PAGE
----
In the early-to-mid 20th century, a Memphis school educated children who otherwise could have slipped through the cracks. Located at 227 Keel Avenue in the neighborhood now known as Uptown, the school furthered two unique endeavors for students. Though the building is now demolished, its legacy lives on as the first school in Memphis for African-American students with disabilities.
In 1918, an open-air school for children with tuberculosis, which was graced with the simple name of The Open Air School, opened with 25 students at the southeast corner of Fourth Street and Keel Avenue.
“At that time, it was thought that students who were susceptible to tuberculosis should be treated with fresh air and a good diet,” wrote Peggy Boyce Jemison in Greenlaw Rediscovered, published in 1979.
Such open-air schools popped up around the country, but the Uptown-based school was the only one in Tennessee.
In 1923, the school received a major upgrade with financial support from the Lions Club of Memphis. As a result, the school was then known as the Lions Open Air School. By 1938, the school had 120 students. The Lions Open Air School closed in 1943.
The building gained new life in 1955. Renamed The Keel Avenue School, the facility addressed the educational needs of African-American children with disabilities. The first school in Memphis for children with disabilities was the Shrine School, opened in 1945, but because of segregation laws, the school was off limits to African-American children with disabilities. Alma Booth, a teacher at Hamilton School with a degree in special education from Columbia University, was asked to join Keel Avenue as the principal.
Rutha Pegues, a now-retired special education teacher, taught at Keel for several years.
“Special ed was a new field at the time,” Pegues said. “Before Keel came along, they didn’t have a Shrine [school] for black children. So many physically handicapped Black kids did not go [to school] anywhere.”
WDIA, the nation’s first all-Black radio station, had a key role in Keel Avenue School’s operations. The radio station held popular concerts, the Goodwill and Starlite Revues, which created the charitable Goodwill Fund. (The fund still exists today.)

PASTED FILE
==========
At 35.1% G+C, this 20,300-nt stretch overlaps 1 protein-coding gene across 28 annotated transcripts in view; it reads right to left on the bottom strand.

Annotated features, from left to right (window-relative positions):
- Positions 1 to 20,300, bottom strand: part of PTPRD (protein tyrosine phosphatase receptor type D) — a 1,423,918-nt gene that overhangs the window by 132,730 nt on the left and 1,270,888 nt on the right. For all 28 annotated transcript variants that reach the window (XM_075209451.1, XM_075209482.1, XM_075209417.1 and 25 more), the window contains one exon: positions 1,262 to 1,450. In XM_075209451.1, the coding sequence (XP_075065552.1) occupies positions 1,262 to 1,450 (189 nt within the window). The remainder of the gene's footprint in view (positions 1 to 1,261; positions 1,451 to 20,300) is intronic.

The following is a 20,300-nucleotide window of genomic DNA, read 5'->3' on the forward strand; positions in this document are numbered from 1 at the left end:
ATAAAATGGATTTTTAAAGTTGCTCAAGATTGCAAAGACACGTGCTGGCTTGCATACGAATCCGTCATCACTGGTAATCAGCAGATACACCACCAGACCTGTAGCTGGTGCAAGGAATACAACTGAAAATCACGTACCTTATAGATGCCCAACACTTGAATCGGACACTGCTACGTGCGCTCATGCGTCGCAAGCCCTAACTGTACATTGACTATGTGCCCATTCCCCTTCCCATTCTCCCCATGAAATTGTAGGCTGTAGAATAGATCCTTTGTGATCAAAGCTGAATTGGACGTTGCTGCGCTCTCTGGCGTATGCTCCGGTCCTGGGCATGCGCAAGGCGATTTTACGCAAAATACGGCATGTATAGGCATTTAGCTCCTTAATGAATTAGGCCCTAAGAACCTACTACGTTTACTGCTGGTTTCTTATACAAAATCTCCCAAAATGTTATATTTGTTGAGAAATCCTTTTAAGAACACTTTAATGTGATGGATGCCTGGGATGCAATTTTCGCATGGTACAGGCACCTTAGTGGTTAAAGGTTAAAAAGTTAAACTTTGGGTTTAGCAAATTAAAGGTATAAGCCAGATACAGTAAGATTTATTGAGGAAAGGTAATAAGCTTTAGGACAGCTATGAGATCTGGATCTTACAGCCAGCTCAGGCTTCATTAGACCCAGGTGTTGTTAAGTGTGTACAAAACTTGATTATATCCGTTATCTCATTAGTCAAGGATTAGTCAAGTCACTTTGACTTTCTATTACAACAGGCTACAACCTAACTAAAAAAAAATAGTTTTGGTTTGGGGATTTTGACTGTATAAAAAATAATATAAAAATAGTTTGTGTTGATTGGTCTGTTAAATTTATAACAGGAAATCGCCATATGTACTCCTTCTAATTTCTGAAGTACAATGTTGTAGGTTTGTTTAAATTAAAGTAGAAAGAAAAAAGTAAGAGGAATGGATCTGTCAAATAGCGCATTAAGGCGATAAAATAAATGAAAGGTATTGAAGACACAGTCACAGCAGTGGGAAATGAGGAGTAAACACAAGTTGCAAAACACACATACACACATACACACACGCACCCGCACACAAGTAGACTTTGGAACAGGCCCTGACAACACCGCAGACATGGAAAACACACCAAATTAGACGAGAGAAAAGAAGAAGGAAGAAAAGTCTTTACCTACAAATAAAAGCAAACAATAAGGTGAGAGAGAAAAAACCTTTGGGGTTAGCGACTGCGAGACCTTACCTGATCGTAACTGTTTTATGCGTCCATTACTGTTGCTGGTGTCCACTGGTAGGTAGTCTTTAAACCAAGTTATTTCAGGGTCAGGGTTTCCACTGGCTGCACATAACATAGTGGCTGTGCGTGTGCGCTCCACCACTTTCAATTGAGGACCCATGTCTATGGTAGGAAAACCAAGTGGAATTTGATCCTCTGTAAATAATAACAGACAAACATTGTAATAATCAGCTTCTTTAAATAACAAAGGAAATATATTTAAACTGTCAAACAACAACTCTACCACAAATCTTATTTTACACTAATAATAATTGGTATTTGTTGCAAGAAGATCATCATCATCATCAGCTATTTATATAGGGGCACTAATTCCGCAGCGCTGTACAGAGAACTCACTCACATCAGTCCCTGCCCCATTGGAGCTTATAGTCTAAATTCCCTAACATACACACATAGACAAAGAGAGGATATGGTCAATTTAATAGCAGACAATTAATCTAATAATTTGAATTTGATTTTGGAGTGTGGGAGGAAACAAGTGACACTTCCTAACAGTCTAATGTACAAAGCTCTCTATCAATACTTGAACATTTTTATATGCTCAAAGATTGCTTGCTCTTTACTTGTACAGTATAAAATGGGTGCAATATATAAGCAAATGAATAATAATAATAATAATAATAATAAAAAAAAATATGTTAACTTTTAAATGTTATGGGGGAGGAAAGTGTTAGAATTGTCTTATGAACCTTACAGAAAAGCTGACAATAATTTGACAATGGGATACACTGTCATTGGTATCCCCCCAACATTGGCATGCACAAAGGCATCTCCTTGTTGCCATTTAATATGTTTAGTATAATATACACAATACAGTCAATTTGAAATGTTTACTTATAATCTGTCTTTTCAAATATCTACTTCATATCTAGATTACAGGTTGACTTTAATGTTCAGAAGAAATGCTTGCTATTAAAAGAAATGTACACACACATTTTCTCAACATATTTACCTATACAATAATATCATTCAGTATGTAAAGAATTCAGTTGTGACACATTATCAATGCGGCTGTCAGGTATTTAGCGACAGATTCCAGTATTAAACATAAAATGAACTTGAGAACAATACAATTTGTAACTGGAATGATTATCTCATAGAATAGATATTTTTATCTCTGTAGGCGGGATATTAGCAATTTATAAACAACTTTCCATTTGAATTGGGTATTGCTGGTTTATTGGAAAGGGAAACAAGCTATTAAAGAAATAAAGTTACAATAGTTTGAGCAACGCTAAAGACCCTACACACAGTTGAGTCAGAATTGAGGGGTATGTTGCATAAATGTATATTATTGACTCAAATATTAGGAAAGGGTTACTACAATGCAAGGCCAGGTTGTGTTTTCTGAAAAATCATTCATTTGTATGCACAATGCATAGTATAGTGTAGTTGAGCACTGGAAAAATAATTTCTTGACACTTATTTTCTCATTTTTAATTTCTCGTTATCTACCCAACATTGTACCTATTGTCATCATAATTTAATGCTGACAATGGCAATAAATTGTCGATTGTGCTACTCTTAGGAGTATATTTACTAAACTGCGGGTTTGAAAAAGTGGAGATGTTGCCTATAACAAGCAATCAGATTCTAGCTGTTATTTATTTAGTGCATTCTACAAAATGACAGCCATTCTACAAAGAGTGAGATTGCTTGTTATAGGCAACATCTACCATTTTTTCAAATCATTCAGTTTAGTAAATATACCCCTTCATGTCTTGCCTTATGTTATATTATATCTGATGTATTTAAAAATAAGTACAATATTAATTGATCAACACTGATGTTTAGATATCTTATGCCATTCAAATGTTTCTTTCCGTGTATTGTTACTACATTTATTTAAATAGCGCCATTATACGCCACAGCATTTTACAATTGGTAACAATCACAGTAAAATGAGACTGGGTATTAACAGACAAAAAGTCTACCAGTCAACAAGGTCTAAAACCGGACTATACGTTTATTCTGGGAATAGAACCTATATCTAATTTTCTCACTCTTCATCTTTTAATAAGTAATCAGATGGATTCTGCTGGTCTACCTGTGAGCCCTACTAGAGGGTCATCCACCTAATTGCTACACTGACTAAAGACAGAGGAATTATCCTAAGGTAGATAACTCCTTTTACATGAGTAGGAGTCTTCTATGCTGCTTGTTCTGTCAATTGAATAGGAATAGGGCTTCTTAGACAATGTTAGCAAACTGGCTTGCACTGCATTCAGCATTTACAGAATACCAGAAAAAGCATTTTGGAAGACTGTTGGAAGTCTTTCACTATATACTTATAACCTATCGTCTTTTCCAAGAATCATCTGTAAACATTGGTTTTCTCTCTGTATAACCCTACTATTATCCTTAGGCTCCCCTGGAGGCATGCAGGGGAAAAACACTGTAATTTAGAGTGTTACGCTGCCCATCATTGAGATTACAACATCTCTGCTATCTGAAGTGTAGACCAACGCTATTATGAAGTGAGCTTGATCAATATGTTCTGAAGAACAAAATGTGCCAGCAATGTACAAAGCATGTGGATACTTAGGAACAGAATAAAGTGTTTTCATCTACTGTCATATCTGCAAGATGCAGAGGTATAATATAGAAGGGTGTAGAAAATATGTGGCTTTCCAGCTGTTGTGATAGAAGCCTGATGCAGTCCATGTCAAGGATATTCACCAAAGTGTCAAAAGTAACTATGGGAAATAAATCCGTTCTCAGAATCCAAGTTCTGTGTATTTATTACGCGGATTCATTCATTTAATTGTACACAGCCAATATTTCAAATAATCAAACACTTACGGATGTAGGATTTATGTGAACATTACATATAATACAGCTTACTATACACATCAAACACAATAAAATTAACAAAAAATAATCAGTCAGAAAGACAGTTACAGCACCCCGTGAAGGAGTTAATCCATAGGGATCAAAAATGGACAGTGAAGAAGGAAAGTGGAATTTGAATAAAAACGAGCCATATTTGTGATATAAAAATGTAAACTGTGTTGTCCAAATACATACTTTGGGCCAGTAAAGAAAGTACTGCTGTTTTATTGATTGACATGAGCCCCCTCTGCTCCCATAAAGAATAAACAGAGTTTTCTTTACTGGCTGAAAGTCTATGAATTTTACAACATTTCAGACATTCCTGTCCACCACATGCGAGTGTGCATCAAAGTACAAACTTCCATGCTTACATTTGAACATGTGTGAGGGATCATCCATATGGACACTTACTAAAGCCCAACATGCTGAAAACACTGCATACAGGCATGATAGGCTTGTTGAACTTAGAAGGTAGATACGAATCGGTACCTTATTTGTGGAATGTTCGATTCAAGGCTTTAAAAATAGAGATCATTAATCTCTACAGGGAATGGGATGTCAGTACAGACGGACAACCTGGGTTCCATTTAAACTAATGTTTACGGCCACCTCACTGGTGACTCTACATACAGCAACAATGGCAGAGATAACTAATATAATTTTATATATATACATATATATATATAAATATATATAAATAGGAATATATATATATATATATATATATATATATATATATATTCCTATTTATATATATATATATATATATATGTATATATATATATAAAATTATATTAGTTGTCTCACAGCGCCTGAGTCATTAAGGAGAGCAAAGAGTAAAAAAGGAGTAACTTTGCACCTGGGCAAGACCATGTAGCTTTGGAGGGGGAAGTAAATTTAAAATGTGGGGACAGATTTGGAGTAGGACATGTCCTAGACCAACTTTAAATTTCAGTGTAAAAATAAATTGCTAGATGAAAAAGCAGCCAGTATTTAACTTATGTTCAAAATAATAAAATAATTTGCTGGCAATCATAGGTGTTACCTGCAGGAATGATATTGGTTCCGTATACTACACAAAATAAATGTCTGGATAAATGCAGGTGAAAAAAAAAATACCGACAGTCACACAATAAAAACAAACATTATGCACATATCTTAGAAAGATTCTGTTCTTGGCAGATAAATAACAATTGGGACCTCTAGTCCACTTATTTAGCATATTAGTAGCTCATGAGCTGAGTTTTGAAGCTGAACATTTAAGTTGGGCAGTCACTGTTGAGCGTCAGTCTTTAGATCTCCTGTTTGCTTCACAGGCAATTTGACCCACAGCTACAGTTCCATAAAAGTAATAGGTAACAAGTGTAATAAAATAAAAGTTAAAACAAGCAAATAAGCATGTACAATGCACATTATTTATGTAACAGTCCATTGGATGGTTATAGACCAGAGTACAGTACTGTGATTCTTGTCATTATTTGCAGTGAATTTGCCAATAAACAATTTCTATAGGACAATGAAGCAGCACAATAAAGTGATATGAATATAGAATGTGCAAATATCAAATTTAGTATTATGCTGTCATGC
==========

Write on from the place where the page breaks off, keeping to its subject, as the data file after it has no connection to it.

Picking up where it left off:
Using Goodwill funds, the radio station purchased two buses to transport the Keel Avenue School students to and from the school. J.B. Brooks, the station’s engineer, and Theo “Bless My Bones” Wade, one of the station’s DJs, drove the Goodwill Buses.
According to Louis Cantor's history of WDIA in his book, Wheelin’ on Beale, “The buses made twenty trips weekly — about 700 a year — covering over 25,000 miles annually.”
Mark Stansbury, a WDIA DJ who has worked at WDIA for 60 years, remembers the Keel Avenue days.
“Brother Wade was on the air at four in the morning then would leave the station, pick up the kids, and take them to Keel,” he said.
Burt Ferguson of WDIA stands with a model of the Keel Avenue school made by its students. (Mark Stansbury/Memphis World)Stansbury also was witness to the legacy of the school. “For years afterward, I ran into people who attended Keel, and they said they were grateful to have the opportunity to go there.”
Burt Ferguson, WDIA’s general manager, was deeply involved in school activities and would occasionally ride the Goodwill Bus with the students. “Mr. Ferguson wanted to give back to the community,” said Stansbury.
The goings-on at Keel Avenue were reported in the Memphis World, a black newspaper whose creation, like that of Keel Avenue School, stemmed from the omission of African-American experiences in mainstream Memphis outlets. The newspaper documented the school’s fashion show fundraisers, lectures on the latest updates in the fight for polio by healthcare professionals, and a performance by the Memphis Sinfonietta (an early incarnation of the Memphis Symphony Orchestra).
The Keel Avenue School merged with the Shrine School in 1969, and the building at Fourth and Keel that housed innovative and beneficial education efforts for over 50 years closed.
Booth went on to work for the Division of Special Education of Memphis City Schools, and the building remained empty for years.
According to Jemison and Greenlaw Rediscovered, by the late 1970s the North Memphis Action Agency occupied the building. The publicly-funded organization ran a daycare and provided transportation to the elderly and people with disabilities. The Memphis Public Library also operated a branch on the second floor of the building.
In 1983, a Commercial Appeal article reported that the Memphis Board of Education approved a 15-year lease for Community Development North, a social service organization, to rehab the building in order to create housing for seniors. The building was eventually demolished, and how far the redevelopment plan advanced is unclear.
Regardless, the building that once lived at the corner of Fourth Street and Keel Avenue has a compelling story that cannot be diminished by its demolition.